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Marquette Wire

The student news site of Marquette University

Marquette Wire

BURGESS: Issues with the feminist movement

Photo by Ted Eytan
Photo from Wales Art Review.

Women’s equality and empowerment are two of the goals that feminism claims to stands for. It’s a great sentiment, but toxic feminism continues to persist. 

Let’s start off with increasing resentment towards men. Toxic feminism has taught us to hate and belittle men, suggesting that they have it easy.

Norah Vincent, a feminist, columnist for the LA Times and author of “Self-Made Man,” believed men lived on “easy mode” and tried to prove so by disguising herself as a man. She spent a year and a half living under the name Ned and exploring what men are like when women are not around. 

“Men are suffering, they have different problems than woman have, but they don’t have it better,” Vincent said. ‘They need our sympathy, our love and then need each other more than anyone else.”

In her book, Vincent talks about her journey and life as Ned. Being Ned started to drain Vincent, especially after an Iron John retreat, a therapeutic masculinity workshop. After the retreat Vincent checked herself into a hospital for depression.

“She was suffering, she wrote, for the same reason that many of the men she met were suffering,” Penelope Green, writer for The New York Times, said. “Their assigned gender roles, she found, were suffocating them and alienating them from themselves.”

Everyone suffers, but why are we not taking a closer look at the suffering men go through? We should not be calling them the b-word like Michelle Wolf, a comedian, said on The Daily Show in response to men becoming infertile, depressed and suicidal from a male birth control study.

In this study, the organizers gave 320 men shots that knocked down their sperm counts resulting in preventing pregnancies in the man’s partner. The initial results looked to be 96% effective, but the second stage was stopped due to too many side effects.

She’s a comedian, so it’s a joke, right? But we need to understand that the studies for women birth control has been going on since the 1950s and that’s just the pill. For men it’s been since the 1970s. Of course no birth control is perfect.

The side effects the men experienced are the same things that happen with women on hormonal birth control.

This brings me to intersectional feminism, where the belief is that both men and women, regardless of their sex or race, should be equal. It’s supposed to advocate for gender equality.

SoIf that were the case, what’s with the way we treat our men and women? Women, why do we have to keep calling men our wallets? Men, why do some of you guys have to call us dishwashers?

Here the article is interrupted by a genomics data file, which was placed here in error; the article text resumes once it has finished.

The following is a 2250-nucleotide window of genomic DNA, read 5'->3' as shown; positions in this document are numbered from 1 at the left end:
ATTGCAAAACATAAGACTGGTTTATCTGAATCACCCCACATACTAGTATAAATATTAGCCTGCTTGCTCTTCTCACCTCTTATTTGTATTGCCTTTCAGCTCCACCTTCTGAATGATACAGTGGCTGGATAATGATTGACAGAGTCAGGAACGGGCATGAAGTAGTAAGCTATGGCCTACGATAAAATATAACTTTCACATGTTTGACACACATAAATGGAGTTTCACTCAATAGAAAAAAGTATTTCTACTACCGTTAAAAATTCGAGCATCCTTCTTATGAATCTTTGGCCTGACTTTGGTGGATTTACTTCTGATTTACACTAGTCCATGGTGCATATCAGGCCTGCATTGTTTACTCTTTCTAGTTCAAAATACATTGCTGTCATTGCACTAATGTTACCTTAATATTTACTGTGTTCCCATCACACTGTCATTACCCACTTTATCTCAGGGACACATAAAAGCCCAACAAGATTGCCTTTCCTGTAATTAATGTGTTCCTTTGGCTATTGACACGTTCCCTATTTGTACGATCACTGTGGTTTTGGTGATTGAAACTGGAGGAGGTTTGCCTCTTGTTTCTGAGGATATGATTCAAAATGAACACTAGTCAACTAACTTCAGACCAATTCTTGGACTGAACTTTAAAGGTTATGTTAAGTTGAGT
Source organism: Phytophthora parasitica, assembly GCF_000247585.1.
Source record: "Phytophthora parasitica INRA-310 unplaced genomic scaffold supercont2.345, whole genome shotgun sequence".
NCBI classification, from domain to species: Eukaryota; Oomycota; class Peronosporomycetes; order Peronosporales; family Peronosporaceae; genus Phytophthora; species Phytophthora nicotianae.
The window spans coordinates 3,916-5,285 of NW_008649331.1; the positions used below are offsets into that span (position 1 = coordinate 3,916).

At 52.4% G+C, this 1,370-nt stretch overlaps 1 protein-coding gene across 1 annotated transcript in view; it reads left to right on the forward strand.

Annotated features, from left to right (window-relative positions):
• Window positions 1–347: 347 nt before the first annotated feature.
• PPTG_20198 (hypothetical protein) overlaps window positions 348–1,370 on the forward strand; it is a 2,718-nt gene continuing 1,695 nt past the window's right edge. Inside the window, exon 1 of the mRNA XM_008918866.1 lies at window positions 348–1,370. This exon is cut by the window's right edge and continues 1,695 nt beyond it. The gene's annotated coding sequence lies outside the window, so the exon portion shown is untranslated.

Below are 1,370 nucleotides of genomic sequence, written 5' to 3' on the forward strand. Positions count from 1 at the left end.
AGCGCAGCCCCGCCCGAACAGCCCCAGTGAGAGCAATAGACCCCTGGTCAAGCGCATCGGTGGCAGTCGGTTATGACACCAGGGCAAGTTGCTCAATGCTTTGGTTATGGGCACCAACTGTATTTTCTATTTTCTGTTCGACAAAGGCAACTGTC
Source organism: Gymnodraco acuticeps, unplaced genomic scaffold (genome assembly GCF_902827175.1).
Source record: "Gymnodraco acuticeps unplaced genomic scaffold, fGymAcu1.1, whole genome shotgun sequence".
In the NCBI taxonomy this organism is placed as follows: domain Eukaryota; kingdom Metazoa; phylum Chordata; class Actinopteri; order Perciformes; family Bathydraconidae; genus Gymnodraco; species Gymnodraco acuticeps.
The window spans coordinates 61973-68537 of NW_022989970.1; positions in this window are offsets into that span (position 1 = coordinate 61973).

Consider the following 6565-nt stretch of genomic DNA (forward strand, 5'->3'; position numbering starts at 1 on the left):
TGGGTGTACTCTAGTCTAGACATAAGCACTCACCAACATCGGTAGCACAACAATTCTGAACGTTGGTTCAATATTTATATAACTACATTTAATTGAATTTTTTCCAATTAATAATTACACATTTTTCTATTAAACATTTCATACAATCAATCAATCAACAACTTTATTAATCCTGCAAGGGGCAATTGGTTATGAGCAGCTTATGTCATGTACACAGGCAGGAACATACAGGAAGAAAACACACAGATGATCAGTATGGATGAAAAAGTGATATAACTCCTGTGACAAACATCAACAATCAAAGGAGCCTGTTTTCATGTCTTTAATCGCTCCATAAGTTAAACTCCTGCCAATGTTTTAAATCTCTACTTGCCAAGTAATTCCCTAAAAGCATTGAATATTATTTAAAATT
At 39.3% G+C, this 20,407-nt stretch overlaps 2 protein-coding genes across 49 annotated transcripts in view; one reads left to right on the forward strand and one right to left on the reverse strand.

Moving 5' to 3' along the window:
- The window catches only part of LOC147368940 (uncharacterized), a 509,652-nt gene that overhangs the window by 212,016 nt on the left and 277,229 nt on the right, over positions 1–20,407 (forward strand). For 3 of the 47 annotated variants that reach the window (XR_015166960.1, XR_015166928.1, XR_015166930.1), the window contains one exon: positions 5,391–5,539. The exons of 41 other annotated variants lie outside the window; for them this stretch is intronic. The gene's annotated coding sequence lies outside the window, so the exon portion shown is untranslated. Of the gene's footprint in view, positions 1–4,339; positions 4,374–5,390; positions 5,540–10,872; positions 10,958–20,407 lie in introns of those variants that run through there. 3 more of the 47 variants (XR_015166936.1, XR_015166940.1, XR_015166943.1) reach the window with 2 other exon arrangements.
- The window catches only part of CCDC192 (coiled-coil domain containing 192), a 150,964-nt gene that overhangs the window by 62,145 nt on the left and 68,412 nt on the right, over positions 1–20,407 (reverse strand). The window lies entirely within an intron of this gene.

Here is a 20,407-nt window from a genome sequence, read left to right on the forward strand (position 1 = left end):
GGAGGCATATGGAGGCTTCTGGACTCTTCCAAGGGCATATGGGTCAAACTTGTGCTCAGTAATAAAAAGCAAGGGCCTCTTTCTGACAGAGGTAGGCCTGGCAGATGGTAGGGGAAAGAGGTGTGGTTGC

Men are not disposable, and it is counteractive of some feminists to say that they are because, ideally, everyone should be able to coexist without doing or saying something that will cause a bigger divide. This goes back to calling men “wallets.”

In a on TikTok where people go up to women and ask, “if the woman is the prize, what does that make the man?” To which the women reply, “the wallet.”

Women have been fighting for their rights for a, long time, and it goes back to the French Revolution when the idea of feminism really came about. Proven so by the fact that the French Revolution was when the idea of feminism really came about. Back in the late 1800s and early 1900s, it made sense why women were fighting for basic human rights, as they had no freedom to express themselves, in America at least.

Equality is great. That’s what we all want. I believe that women are equal to men, politically and economically, whatever circumstance they are in. I would argue that men and women are not equal socially. I would say we are more socially equal than 20 years ago, but we’re not quite there yet.

If 100% is total equality, then I would say we are at a solid 85% as an American society.

The thing is, there is a problem with feminism’s notion of equality. There is a conflation between equality and sameness.

Sameness is the state of being identical or the same. Equality, well it’s the state of being equal.

Men and women will never be the same, and it all boils down to biology.

“Efforts to achieve equality through equal treatment are doomed to fail because men and women are not starting at the same place,” Alicia M. Rodriguez said. “We are inherently different.”

Modern feminism is one of the many things that’s causing a greater divide in our nation. This bickering needs to end. More listening and less ignoring.

This story was written by Trinity Burgess. She can be reached at [email protected].

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Trinity Burgess
Trinity Burgess, Live Broadcast Director
Trinity is the Live Broadcast Director at the Wire. She is a sophomore from Hoffman Estates, IL studying journalism and political science. In her free time, Trinity enjoys painting and she has a twin brother. This year Trinity is looking forward to the people and the events at the Wire.

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